Rye has long been an acclaimed literary town. Henry James, Rudyard Kipling, and Edith Wharton were among the many authors who lived and wrote there. Simonson fictionalizes James in the person of Mr. Tillingham, an officious American author living in the town, just as James himself used his own friends and neighbors' foibles and characteristics in his novels. Like James, himself, the fictional Tillingham is a leader in the local effort to welcome and house Belgian refugees despite some local concerns. England took in 250,000 Belgian refugees during World War I, so Rye with its close-to-the-coast location would have taken in many. The refugees bring more drama and humor to the novel. When the refugees arrive, Hugh tells Beatrice, “We have a number of large families who understandably do not wish to be parted. Meanwhile many well-meaning ladies have made meticulous arrangements to take in one or two guests each. Ironic that families who cleaved together through German brutality may be force asunder by English charity.”

Mrs. Fothergill, a local force of nature, is upset that the town hasn’t received children as she’d requested. Hugh tells her, “We managed one or two, but as you can see they came with parents and grandparents attached, and they were unwilling to part with them.” Mrs. Fothergill further laments the lack of more genteel folk noting that “it is quite impossible to ask our ladies to take absolute peasants into their own houses, however charming their wooden clogs.” 
Once the war begins, both Hugh and Daniel enlist along with almost all of England’s young men. Simonson carefully navigates the novel into the more thoughtful wartime period while continuing her light touch and wry humor. 

Summing it Up: Downton Abbey fans will thrill to this Jane Austin-like treatment of 1914 England as war looms. Heroine Beatrice Nash is Elizabeth Bennet on a bicycle carrying her teaching credentials and a determination to earn her own way. Read this thoughtful ode to enter the bright, promising summer before the war where you’ll emerge both entertained and educated.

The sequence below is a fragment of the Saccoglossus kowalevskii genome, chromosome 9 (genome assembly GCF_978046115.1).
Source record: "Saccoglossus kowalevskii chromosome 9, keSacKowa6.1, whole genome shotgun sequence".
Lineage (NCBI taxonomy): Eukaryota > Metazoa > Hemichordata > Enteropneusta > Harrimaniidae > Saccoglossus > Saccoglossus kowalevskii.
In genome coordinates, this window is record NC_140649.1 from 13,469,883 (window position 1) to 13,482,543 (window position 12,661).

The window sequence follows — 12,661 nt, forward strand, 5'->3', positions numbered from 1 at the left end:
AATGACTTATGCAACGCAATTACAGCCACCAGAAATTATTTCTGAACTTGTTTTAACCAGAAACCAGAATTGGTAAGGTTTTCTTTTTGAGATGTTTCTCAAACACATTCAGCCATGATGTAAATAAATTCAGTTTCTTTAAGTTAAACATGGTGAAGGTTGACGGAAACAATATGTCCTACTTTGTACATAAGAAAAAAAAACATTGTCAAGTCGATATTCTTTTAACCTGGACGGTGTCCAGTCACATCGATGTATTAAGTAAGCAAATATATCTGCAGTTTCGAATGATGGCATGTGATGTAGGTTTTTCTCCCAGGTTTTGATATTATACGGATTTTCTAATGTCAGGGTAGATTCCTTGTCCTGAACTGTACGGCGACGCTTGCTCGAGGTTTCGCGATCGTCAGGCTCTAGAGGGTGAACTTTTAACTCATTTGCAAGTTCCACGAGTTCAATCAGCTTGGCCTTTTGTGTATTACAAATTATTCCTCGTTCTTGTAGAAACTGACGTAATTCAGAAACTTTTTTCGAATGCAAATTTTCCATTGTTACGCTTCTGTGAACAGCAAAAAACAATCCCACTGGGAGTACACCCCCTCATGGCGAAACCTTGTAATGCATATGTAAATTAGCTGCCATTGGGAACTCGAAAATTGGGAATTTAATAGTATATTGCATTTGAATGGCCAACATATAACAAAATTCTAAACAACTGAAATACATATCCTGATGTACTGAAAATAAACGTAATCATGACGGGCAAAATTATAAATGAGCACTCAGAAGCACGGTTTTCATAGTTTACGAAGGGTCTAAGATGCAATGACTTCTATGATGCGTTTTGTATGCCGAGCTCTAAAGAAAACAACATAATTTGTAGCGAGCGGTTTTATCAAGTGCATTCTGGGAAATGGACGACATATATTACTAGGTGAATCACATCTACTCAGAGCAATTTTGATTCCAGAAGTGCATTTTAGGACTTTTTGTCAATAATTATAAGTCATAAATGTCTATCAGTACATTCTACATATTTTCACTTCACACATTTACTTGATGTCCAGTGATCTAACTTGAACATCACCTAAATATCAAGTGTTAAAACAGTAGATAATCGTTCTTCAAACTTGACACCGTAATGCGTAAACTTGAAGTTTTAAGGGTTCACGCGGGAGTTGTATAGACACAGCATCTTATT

Rating: 5 stars   
Category: Fiction, Five Stars, Grandma’s Pot Roast, Pigeon Pie, Super Nutrition, Book Club
Publication date: March 22, 2016

Author Website:

What Others are Saying:

Wednesday, March 23, 2016

Meeting in the Margins by Cynthia Trenshaw

Meeting in the Margins: An Invitation to Encounter Society’s Invisible People is a powerful read. Cynthia Trenshaw, a recently widowed Grand Rapids, MI chaplain and massage therapist, moved to San Francisco to obtain a post-graduate degree in theology. After two years she planned to return to Michigan to become a chaplain for Hospice of Greater Grand Rapids. Instead, she began hanging out with the “untouchable people of the streets,” connecting “skin-to-skin” as she offered herself through massages. Carrying her backpack filled with clean towels, antibacterial gel, and massage lotion, Trenshaw met Gloria.
My hands curve around her right ankle to raise her foot; I cup her heel in my left palm and place my right hand over her arch. No need to do anything else, just hold this dark, callused foot of this unknown woman, just hold it, just breathe into the moment. There is nowhere else to be but this place where my skin touches her skin, no time but this time when her feet have brought her to this park and my hands have offered this work.  Our shared connection at her foot becomes a bridge across which her stories and mine now begin wordlessly to cross.
As my fingers stroke lotion over her foot, her skin hears the silent story of the therapeutic skills I’ve learned for her. As I trace the bones of her misshapen foot, my thumbs listen to her mute memoir. Her feet are dirty, her toes deformed; fungus grows under her nails. Chunks of dirt and slough fall from wherever I touch.  It does not matter because beneath my fingers I can feel a softening in her tired and neglected feet.
The kindness and pleasure she receives now are echoing back from her feet to my hands; I am lost in the return of that same kindness and pleasure. The feet I am massaging have become my own feet, and I can feel the strength of my thumbs kneading at the base of my own toes. The woman whom I touch has mysteriously become me; her journey has become mine.”
Trenshaw soon learns from Gloria that it “isn’t just about the massage,” it’s about receiving and about giving. Gloria, a homeless prostitute, taught her something that it had taken her years to understand. “It’s reciprocal.”